Vico, restaurant review: A new fast-food Italian with excellent pedigree was startling - for all the wrong reasons

Vico, 1 Cambridge Circus, London, WC2H 8PA. Around £20 a head, before drinks

John Walsh
Wednesday 09 September 2015 14:27 BST

I spoke too soon. In my last review I congratulated myself on having recently found myself in some fine restaurants. I blessed my luck – three or four hits in a row and no duds. Well, that's hubris for you. The Foodie Gods are always listening for signs of smugness among reviewers, and they certainly took their revenge this week. They sent me to dine at Vico.

The place has no obvious connection with Giambattista Vico, the Enlightenment thinker, philosopher and historian beyond the fact that they're both Italian. But the pedigree behind Vico is impressive. It's a new initiative from Jacob Kennedy and Victor Hugo, the chaps behind Bocca di Lupo, which opened seven years ago in the seedy regions behind Shaftesbury Avenue. It offered authentically local dishes from Italian regions from Piedmont to Puglia, and spotlit some of the wilder shores of cucina rustica, from sautéed sweetbreads with deep-fried globe artichokes to sanguinaccio, chocolate parfait made with black pudding, apparently a special treat for the lucky peasants of Abruzzo. They also featured an adventurous, all-Italian wine list.

Kennedy and Hugo later opened a gelateria called Gelupo, down the road from Bocca di Lupo and both places proved immensely popular. So, having heard that Vico combined a restaurant and an ice-cream parlour, I strode through Soho with a spring in my step.

The first thing that stopped me in my tracks was the size of the place. It's bloody enormous. The frontage of Vico wraps itself around a whole section of Cambridge Circus, starting in West Street and finishing in Charing Cross Road. A long marble fascia carries a list of treats in store – "pizze sorbetti dolci gelati arancini fritti antipasti granita" – while a central triangular pelmet offers the motto "dolce et deliciosum," a mangling of "dulce et decorum est", the Roman poet Horace's line about how sweet it is to die for your country. Hilarious.

The second thing that startles you is that, having spent a fortune on this bombastic simulacrum of a Roman temple, the owners have scribble-painted the letters of VICO across the big front windows, like graffiti vandals. I think it's a doomed attempt to look both neo-classical and "street." Perhaps they're still fine-tuning the enterprise. (They announced a "soft launch" on 28/29 August and have officially opened, but they were still offering half-price meals when I went on 2 September.)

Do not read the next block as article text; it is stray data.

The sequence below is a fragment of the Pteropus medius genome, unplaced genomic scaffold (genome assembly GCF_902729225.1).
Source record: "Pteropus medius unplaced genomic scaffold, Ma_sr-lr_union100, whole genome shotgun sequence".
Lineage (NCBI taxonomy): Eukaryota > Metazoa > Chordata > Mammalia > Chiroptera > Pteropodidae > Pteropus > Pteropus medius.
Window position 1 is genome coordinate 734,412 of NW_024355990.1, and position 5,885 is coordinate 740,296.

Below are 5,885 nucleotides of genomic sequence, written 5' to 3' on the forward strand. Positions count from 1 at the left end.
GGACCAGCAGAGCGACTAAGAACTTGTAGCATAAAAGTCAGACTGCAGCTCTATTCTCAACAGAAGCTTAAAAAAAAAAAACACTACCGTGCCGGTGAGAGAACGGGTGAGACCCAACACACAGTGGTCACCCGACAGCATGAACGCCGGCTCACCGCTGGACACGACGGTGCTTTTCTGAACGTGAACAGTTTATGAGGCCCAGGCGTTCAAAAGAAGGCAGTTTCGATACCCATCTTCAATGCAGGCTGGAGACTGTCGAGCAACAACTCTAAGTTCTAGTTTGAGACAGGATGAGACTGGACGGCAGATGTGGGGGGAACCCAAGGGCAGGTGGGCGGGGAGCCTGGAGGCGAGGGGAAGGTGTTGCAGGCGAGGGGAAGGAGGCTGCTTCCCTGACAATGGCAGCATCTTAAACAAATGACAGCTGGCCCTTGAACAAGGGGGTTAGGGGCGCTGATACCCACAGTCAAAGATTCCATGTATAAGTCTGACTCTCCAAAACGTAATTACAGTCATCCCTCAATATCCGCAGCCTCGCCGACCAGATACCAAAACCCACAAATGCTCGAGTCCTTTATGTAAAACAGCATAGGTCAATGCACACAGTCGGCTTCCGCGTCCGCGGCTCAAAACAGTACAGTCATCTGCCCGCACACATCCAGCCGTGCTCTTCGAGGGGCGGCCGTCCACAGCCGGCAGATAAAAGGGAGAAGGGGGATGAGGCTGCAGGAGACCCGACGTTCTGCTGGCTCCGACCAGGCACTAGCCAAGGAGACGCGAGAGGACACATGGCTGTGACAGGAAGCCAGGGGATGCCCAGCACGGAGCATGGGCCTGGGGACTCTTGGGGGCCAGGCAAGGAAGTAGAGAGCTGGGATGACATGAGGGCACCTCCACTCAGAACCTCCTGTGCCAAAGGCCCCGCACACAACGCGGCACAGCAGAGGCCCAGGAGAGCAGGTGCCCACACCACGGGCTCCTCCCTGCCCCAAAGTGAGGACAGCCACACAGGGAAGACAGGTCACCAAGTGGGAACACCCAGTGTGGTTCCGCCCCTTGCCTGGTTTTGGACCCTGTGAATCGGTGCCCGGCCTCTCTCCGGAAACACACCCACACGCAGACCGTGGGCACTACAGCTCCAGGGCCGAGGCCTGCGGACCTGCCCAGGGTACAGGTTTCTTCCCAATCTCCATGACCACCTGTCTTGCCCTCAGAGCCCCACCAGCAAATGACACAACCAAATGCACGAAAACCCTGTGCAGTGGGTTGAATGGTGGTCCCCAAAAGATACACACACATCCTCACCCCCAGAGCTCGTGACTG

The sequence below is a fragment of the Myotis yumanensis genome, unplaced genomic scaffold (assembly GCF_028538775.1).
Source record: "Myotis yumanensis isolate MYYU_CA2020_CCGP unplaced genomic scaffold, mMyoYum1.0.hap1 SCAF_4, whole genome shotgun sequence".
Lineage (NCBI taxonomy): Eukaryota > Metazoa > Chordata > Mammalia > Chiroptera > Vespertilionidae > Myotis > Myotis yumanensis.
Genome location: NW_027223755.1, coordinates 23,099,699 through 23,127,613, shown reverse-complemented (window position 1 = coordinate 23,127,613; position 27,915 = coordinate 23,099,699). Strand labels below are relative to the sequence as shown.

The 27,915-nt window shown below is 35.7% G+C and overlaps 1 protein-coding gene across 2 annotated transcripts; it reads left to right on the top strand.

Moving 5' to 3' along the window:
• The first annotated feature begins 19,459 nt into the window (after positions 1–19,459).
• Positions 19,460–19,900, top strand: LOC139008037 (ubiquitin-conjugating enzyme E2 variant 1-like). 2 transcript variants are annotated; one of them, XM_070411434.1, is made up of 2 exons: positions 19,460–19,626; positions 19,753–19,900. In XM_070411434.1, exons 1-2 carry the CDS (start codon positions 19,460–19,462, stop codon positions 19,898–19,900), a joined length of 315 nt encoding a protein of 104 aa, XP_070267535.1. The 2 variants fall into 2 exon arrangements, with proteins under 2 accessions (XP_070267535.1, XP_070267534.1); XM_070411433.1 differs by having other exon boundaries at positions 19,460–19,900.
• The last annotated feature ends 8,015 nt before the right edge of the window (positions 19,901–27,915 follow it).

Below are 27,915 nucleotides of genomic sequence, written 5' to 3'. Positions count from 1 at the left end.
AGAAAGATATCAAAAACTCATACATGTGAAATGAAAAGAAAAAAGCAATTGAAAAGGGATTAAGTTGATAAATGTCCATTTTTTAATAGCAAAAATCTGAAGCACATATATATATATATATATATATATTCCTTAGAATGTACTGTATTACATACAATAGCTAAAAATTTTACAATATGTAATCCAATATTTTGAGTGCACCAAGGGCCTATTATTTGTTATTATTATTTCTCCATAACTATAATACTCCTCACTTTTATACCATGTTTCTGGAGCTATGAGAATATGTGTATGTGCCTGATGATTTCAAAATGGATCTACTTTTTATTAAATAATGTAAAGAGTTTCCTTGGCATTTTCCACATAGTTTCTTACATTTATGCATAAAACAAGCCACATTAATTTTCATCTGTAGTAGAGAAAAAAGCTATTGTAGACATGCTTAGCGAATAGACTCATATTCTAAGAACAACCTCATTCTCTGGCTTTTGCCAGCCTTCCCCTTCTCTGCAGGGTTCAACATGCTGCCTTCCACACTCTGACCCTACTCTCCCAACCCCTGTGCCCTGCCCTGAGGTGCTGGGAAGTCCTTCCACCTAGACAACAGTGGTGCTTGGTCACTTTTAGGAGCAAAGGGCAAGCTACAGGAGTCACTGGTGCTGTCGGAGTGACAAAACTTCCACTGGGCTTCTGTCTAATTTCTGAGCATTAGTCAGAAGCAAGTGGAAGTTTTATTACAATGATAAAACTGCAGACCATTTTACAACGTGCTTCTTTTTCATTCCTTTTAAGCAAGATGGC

Kennedy and Hugo promise the new venture will deal in "affordable street food". They also promise that the décor will "make you feel you're wandering in an Italian piazza". One look through the window tells you you're actually wandering into a rather peculiar branch of McDonalds.

It's hideous. From a central black pole, harsh naked lightbulbs illuminate an arrangement of curved, wipe-clean wooden planks at which you eat perched on blue stools. The food is arrayed behind glass on a long, yellow counter. There's no menu. You have to peer through the glass to read what's on offer, on little bits of paper. There are six varieties of pizza (how long have they been sitting there?) and bruschetta with cherry tomatoes and anchovies, skewers of melon and parma ham, skewers of squid with potatoes – none of it terribly inspiring. But mostly there are balls: arancini balls, deep-fried beetroot balls, deep-fried balls of lasagna. I asked the woman behind the counter if anything was freshly made. Oh yes, she replied, there are prawns and whitebait and some cod. Four minutes later they'd been tossed in a light batter and fried. The cod was soft and mushy rather than firm. The whitebait tasted of nothing. The prawns had been fried with their heads, tails and shells on, a uniquely pointless exercise.

A combination skewer of meats – tongue, chicken, brisket and cotechino pork – offered four cold, deep-fried lumps of dried-up dreck; the chicken reminded me of Chicken Nuggets, only less appetising. "This is Italian fast food," said my daughter Clementine. "But who on earth would want to eat that?"

The main emotion I felt at Vico was incredulous amazement – at the huge energy that's gone into creating this big draughty temple, and the pathetic food offering at its heart. I kept asking – is that it? It's all so grim and mean-spirited. It's also howlingly unwelcoming. Nobody greets you or takes care of you. If you want a napkin, you have to find one yourself. Ditto the (plastic) cutlery, should you not fancy eating lasagna with your fingers. If you want a wine glass (they sell two wines, house white and house red, both rubbish,) someone will eventually indicate the little beakers jumbled together in a bin. I've seen more appealing soup kitchens. µ




A new fast-food Italian with excellent pedigree was startling – for all the wrong reasons

Vico, 1 Cambridge Circus, London, WC2H 8PA. Around £20 a head, before drinks

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